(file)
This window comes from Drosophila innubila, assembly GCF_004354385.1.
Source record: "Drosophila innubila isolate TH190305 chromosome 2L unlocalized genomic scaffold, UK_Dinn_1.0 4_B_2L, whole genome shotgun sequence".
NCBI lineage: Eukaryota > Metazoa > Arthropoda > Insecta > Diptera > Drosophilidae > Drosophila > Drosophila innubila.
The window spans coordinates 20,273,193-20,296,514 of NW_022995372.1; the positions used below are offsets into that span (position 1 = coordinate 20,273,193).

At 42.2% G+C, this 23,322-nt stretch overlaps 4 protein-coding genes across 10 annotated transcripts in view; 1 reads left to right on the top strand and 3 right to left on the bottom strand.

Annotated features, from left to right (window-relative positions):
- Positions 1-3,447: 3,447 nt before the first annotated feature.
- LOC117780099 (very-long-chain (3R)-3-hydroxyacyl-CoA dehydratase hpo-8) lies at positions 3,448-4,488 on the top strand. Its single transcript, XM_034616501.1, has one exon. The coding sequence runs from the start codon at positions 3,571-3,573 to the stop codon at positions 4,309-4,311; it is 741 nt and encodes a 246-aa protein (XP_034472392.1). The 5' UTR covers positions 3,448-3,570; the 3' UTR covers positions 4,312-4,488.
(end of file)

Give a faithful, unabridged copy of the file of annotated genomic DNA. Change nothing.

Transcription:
This window comes from Drosophila innubila, assembly GCF_004354385.1.
Source record: "Drosophila innubila isolate TH190305 chromosome 2L unlocalized genomic scaffold, UK_Dinn_1.0 4_B_2L, whole genome shotgun sequence".
NCBI lineage: Eukaryota > Metazoa > Arthropoda > Insecta > Diptera > Drosophilidae > Drosophila > Drosophila innubila.
The window spans coordinates 20,273,193-20,296,514 of NW_022995372.1; the positions used below are offsets into that span (position 1 = coordinate 20,273,193).

At 42.2% G+C, this 23,322-nt stretch overlaps 4 protein-coding genes across 10 annotated transcripts in view; 1 reads left to right on the top strand and 3 right to left on the bottom strand.

Annotated features, from left to right (window-relative positions):
- Positions 1-3,447: 3,447 nt before the first annotated feature.
- LOC117780099 (very-long-chain (3R)-3-hydroxyacyl-CoA dehydratase hpo-8) lies at positions 3,448-4,488 on the top strand. Its single transcript, XM_034616501.1, has one exon. The coding sequence runs from the start codon at positions 3,571-3,573 to the stop codon at positions 4,309-4,311; it is 741 nt and encodes a 246-aa protein (XP_034472392.1). The 5' UTR covers positions 3,448-3,570; the 3' UTR covers positions 4,312-4,488.